Big city residents and visitors know firsthand the pace at which life moves in an urban environment. Commuters, locals and tourists are all trying to get where they want to go, usually as quickly as possible. When cars, trucks, transit vehicles, bikes and pedestrians mingle at high speed, sometimes the results are disastrous. In Ontario’s capital, a multi-year program, aimed at reducing the number of fatal motor vehicle accidents, has shown minimal results, despite a slew of new safety measures.
The 5-year, $80-million program has already seen hundreds of safety issues addressed across Toronto. City workers installed 400 reduced speed signs, upgraded markings at 317 intersections and increased the number of red light cameras to 149, among other projects. Unfortunately, the dividends have not appeared.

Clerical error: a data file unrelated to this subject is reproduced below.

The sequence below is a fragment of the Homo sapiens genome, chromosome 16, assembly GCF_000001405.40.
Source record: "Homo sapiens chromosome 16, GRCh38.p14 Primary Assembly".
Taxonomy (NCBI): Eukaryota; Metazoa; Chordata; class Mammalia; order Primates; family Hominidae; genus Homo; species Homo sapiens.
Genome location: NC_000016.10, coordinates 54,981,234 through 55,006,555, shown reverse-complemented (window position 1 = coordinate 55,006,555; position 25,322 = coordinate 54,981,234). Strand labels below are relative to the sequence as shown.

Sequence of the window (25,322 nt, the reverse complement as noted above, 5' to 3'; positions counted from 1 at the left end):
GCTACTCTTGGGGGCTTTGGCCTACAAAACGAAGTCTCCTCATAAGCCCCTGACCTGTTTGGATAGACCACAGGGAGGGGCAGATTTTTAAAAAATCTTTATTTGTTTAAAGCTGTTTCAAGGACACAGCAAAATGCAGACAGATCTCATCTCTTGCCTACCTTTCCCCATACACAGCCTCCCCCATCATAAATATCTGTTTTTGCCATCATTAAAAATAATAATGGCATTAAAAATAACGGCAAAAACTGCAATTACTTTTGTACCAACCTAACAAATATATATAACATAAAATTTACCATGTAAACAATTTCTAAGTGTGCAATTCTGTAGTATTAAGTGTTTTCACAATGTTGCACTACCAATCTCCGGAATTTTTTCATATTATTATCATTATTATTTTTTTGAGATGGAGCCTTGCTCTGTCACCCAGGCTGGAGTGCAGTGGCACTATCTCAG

So far, in 2017, 20 people have lost their lives on the streets of Toronto, including 11 pedestrians, eight people in vehicles and one motorcyclist. By comparison, there were 77 traffic-related deaths in all of 2016, of which 43 were pedestrians, 27 were motorists and six were on motorcycles. Additionally, one cyclist was killed in an accident. The program is slated to continue targeting key areas, including school children, and distracted and aggressive drivers.
Although the ultimate goal of the program is to eliminate fatal motor vehicle accidents, that seems very unlikely to happen. Fatal accidents are terrible tragedies that rip holes out of families emotionally, and sometimes financially. Any person who has suffered the loss of a loved one in an accident in Ontario might want to speak with a personal injury lawyer about how to take steps toward compensation.
Source: Toronto Star, “Toronto traffic deaths remain high despite $80M safety push“, Ben Spurr, May 3, 2017